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Definitions: Direct Injection

Pros: Direct injection improves both power and fuel economy by making the engine more efficient.

Cons: Costs more; engineers are still working out the kinks

Summary: If you’re shopping for a car and you see the term “direct injection,” it refers to a system that channels fuel into the engine more efficiently than conventional multiport fuel injection.

Direct fuel injection (DI) was invented more than a century ago, but it has only recently emerged as a trendy automotive technology. The reasons for its popularity are clear: It improves both acceleration and fuel efficiency. Sounds like a win-win situation, right?

Mostly, it is. DI engines are impressive already and getting better by the year, so there’s no doubt that the technology is here to stay. And DI is available on cars of all pedigrees, so whether you’re looking at a Kia Sorento or a high-end Lexus, DI will be in the mix.

However, there are some drawbacks worth mentioning.

First, there’s no such thing as free horsepower and miles per gallon, so you won’t be surprised to hear that DI engines cost more than comparable conventional engines.

And then there are the inevitable growing pains as engineers get comfortable with modern DI technology. Audi had some issues with carbon buildup in the engine valves, for example, and BMW was burning through a lot of fuel pumps for a while. It’s still a hotly debated question whether DI engines are as dependable over the long haul as regular ones. The answer is probably “yes,” but just keep in mind that it hasn’t been perfectly smooth sailing for DI thus far.

AutoTrader Says

You can buy DI with confidence, as the pros outweigh the cons. But make sure you follow the manufacturer recommendations for special treatments, fuel additives, scheduled maintenance and so forth.

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1 COMMENT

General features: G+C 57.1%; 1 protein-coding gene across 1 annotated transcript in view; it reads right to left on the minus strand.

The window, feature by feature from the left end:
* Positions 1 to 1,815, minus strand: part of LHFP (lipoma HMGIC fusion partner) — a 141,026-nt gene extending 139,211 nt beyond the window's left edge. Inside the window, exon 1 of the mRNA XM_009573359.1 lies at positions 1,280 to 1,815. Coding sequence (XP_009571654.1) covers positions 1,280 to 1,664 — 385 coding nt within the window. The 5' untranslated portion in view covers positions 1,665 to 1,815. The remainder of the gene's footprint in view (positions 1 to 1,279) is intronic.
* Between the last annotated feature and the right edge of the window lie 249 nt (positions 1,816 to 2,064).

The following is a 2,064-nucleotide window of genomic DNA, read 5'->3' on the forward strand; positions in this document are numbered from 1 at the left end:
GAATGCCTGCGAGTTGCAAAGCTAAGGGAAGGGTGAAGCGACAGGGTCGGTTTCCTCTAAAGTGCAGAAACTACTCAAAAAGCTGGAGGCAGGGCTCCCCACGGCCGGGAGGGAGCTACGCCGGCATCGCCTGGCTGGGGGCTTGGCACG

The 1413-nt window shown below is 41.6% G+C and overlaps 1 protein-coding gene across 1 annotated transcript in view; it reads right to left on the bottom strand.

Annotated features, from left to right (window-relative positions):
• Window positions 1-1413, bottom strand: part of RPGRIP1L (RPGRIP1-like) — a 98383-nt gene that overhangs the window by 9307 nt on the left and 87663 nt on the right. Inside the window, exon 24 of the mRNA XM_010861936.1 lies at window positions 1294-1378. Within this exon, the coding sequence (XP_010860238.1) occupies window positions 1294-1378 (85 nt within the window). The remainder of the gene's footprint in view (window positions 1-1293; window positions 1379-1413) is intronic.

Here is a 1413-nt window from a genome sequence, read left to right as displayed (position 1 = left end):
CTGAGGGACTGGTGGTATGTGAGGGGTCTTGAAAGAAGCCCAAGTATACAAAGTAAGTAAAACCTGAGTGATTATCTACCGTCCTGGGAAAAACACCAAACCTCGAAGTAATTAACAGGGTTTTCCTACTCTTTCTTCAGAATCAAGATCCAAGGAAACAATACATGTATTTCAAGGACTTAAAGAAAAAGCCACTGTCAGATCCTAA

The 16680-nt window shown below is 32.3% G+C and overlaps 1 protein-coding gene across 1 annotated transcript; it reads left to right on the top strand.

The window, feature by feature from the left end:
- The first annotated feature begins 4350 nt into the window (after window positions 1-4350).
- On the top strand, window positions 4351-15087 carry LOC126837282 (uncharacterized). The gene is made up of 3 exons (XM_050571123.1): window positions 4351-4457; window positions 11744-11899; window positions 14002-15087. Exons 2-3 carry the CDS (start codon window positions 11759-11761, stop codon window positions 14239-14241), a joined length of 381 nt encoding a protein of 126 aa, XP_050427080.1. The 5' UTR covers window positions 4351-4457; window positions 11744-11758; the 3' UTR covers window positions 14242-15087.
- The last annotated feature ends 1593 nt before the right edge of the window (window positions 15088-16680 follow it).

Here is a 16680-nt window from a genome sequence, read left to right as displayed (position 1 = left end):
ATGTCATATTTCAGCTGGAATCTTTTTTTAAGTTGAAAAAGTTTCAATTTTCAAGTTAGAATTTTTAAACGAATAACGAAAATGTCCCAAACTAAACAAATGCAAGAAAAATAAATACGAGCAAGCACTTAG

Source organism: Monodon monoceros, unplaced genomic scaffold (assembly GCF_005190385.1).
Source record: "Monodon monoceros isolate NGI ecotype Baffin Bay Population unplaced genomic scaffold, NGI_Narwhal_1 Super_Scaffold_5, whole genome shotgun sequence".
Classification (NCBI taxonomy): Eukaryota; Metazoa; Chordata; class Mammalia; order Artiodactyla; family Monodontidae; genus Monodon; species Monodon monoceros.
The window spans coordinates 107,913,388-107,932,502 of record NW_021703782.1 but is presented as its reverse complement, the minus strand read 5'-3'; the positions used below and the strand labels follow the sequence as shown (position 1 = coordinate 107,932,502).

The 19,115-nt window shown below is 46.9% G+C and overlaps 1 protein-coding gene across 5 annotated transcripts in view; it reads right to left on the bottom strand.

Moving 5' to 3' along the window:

1. A 1.6 L DOHC L4 may have 115 HP; however, with DI maybe 140 or 150 HP. I say the gas mileage is actually better. Why? If you were to upgarde the non-DI to make it 140-160 HP (Honda Civic SI of old) then the gas mileage will suffer. Therefore: the DI 1.6 gives you better performance than the non-DI 1.6 but the same gas mileage; but the and upgraded non-DI 1.6 gives you the same performance as the 1.6 DI but less gas mileage. If driven the same way gas mileage conscious drivers do the non-DI 1.6 do then the 1.6 DI engined cars would easily exceed the mileage of the non-DI. There are some well known Canadian that proved that Hyundai Sonata-for instance- actually could get in excess of 50MPG. Yes, those to Yahoos did some pretty extreme driving stuff but also were able to achieve high mpg without violating the law. It’s how you drive not what you drive, remember. Proven over and over again. I know lot’s of people that have the Prius but few get better gas mileage than my 09 Civic. One or two do get 50-70 MPG because they drive that way. Top Gear UK did a race between a BMW M3 and a Prius. The Prius could run at full throttle and the BMW had to only keep up. Both cars were topped off prior to the set number of laps. The BMW averaged 21 MPG…the Prius 17 MPG. About your V8s, much is true…

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